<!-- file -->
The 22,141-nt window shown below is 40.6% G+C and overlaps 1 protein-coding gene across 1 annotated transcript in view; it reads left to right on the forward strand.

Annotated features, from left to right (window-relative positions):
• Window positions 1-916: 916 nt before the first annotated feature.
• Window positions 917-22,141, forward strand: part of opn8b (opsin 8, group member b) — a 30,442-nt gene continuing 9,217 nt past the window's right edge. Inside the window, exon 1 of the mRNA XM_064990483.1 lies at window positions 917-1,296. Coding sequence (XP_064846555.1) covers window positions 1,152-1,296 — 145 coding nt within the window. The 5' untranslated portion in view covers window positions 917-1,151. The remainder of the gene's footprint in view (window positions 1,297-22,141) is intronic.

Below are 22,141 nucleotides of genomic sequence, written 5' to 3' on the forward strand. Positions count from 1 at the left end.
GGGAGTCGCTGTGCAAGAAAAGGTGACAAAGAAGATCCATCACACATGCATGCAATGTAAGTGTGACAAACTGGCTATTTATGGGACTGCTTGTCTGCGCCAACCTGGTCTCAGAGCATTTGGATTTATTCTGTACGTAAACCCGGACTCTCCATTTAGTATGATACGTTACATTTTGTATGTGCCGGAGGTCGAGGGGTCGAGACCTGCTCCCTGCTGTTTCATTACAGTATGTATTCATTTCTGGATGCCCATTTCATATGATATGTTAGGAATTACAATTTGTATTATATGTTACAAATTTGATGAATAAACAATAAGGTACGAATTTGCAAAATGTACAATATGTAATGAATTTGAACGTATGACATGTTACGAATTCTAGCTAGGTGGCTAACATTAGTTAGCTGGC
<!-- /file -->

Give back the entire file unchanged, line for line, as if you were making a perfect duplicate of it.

The 22,141-nt window shown below is 40.6% G+C and overlaps 1 protein-coding gene across 1 annotated transcript in view; it reads left to right on the forward strand.

Annotated features, from left to right (window-relative positions):
• Window positions 1-916: 916 nt before the first annotated feature.
• Window positions 917-22,141, forward strand: part of opn8b (opsin 8, group member b) — a 30,442-nt gene continuing 9,217 nt past the window's right edge. Inside the window, exon 1 of the mRNA XM_064990483.1 lies at window positions 917-1,296. Coding sequence (XP_064846555.1) covers window positions 1,152-1,296 — 145 coding nt within the window. The 5' untranslated portion in view covers window positions 917-1,151. The remainder of the gene's footprint in view (window positions 1,297-22,141) is intronic.

Below are 22,141 nucleotides of genomic sequence, written 5' to 3' on the forward strand. Positions count from 1 at the left end.
GGGAGTCGCTGTGCAAGAAAAGGTGACAAAGAAGATCCATCACACATGCATGCAATGTAAGTGTGACAAACTGGCTATTTATGGGACTGCTTGTCTGCGCCAACCTGGTCTCAGAGCATTTGGATTTATTCTGTACGTAAACCCGGACTCTCCATTTAGTATGATACGTTACATTTTGTATGTGCCGGAGGTCGAGGGGTCGAGACCTGCTCCCTGCTGTTTCATTACAGTATGTATTCATTTCTGGATGCCCATTTCATATGATATGTTAGGAATTACAATTTGTATTATATGTTACAAATTTGATGAATAAACAATAAGGTACGAATTTGCAAAATGTACAATATGTAATGAATTTGAACGTATGACATGTTACGAATTCTAGCTAGGTGGCTAACATTAGTTAGCTGGC